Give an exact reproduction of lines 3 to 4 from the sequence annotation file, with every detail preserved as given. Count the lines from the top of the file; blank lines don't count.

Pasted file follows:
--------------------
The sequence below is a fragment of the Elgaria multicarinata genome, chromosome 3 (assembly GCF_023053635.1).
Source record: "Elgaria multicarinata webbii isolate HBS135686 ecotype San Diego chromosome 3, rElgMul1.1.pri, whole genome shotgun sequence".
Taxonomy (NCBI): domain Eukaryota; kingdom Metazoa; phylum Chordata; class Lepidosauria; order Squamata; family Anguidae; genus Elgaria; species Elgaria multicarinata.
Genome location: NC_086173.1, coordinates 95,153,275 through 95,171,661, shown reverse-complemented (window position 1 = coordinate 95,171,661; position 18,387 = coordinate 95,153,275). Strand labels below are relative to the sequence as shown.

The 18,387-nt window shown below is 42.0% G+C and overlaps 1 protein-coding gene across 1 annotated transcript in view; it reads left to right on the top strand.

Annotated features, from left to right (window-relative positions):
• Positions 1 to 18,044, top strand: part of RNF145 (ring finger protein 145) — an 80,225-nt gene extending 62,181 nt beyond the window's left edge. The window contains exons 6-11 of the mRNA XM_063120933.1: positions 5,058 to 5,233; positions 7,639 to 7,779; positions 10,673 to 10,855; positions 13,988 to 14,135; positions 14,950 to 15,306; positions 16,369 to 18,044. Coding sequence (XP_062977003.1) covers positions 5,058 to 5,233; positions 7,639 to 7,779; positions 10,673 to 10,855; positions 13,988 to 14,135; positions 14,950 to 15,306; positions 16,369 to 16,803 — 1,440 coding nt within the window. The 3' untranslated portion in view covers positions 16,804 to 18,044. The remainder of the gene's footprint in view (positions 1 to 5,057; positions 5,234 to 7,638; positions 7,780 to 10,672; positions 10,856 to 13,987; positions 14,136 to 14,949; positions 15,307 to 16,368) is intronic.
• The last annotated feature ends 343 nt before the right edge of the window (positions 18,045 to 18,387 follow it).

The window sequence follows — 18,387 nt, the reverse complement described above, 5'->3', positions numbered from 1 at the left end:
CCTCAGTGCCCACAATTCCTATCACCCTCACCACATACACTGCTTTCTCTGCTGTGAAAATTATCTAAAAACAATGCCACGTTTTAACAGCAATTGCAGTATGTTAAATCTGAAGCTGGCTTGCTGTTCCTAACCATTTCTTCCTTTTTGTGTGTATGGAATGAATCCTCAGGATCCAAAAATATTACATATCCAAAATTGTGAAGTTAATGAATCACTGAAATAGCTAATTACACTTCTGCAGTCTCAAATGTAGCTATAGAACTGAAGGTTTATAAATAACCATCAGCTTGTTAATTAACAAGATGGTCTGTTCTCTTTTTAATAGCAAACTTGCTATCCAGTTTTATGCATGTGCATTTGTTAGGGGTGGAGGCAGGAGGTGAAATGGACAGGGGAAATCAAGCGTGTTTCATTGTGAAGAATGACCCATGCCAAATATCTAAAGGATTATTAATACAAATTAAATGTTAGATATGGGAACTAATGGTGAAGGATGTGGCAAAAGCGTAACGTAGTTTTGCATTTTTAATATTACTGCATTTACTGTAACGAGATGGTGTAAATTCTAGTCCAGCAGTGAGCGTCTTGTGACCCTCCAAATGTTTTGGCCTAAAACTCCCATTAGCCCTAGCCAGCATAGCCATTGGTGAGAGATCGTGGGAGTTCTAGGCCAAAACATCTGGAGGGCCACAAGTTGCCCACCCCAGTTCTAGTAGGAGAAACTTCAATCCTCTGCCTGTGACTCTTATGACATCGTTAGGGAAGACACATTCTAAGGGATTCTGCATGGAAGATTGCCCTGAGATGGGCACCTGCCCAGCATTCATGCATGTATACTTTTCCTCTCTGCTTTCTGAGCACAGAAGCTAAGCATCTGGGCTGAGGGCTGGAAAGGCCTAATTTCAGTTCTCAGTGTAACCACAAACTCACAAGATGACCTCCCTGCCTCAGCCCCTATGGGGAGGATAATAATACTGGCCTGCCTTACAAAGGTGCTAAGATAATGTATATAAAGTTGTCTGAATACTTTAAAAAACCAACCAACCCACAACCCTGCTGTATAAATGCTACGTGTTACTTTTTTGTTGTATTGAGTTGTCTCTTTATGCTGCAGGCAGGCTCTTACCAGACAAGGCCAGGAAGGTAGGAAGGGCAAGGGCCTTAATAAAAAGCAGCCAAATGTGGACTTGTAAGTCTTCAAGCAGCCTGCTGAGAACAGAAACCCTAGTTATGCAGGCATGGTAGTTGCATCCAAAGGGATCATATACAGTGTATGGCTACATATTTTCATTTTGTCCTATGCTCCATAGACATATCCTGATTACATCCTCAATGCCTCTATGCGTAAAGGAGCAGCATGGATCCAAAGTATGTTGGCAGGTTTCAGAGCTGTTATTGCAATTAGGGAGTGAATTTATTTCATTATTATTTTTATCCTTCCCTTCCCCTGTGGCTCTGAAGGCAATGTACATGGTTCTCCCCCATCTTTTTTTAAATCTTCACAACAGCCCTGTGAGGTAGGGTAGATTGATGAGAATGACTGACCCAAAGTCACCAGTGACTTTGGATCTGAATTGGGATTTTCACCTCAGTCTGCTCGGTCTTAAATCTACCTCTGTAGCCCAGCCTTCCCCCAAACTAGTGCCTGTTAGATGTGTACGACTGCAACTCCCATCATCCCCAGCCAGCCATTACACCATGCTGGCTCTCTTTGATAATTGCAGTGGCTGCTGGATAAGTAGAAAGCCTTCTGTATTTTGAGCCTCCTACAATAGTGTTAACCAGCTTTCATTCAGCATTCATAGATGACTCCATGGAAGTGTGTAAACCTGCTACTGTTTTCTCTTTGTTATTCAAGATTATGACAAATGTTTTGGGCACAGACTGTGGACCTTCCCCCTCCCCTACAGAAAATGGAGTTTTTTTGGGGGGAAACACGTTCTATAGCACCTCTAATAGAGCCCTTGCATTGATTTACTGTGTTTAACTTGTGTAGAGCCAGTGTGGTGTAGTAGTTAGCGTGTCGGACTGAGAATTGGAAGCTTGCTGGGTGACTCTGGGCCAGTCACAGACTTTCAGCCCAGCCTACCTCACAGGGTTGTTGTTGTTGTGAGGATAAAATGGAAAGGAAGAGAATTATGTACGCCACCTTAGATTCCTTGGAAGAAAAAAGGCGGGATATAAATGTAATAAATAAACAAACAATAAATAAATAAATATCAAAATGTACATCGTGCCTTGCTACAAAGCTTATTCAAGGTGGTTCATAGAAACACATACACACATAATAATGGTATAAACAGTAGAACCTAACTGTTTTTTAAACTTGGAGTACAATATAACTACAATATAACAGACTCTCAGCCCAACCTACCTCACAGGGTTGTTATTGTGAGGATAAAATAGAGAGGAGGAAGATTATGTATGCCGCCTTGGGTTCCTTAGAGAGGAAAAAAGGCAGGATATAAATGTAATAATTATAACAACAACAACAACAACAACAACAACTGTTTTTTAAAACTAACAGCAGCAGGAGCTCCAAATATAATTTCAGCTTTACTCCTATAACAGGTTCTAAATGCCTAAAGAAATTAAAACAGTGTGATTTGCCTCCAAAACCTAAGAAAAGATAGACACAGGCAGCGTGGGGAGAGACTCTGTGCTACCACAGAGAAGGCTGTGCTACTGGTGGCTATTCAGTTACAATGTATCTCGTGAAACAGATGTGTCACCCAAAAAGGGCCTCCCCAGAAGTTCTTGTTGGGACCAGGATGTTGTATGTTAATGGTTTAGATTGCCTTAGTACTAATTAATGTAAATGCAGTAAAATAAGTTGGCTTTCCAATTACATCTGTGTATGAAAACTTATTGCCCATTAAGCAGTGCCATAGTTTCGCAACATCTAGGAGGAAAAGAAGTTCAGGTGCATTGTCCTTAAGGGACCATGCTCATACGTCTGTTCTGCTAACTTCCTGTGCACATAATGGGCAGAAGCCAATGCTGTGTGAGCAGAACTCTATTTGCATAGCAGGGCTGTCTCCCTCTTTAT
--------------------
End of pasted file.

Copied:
Taxonomy (NCBI): domain Eukaryota; kingdom Metazoa; phylum Chordata; class Lepidosauria; order Squamata; family Anguidae; genus Elgaria; species Elgaria multicarinata.
Genome location: NC_086173.1, coordinates 95,153,275 through 95,171,661, shown reverse-complemented (window position 1 = coordinate 95,171,661; position 18,387 = coordinate 95,153,275). Strand labels below are relative to the sequence as shown.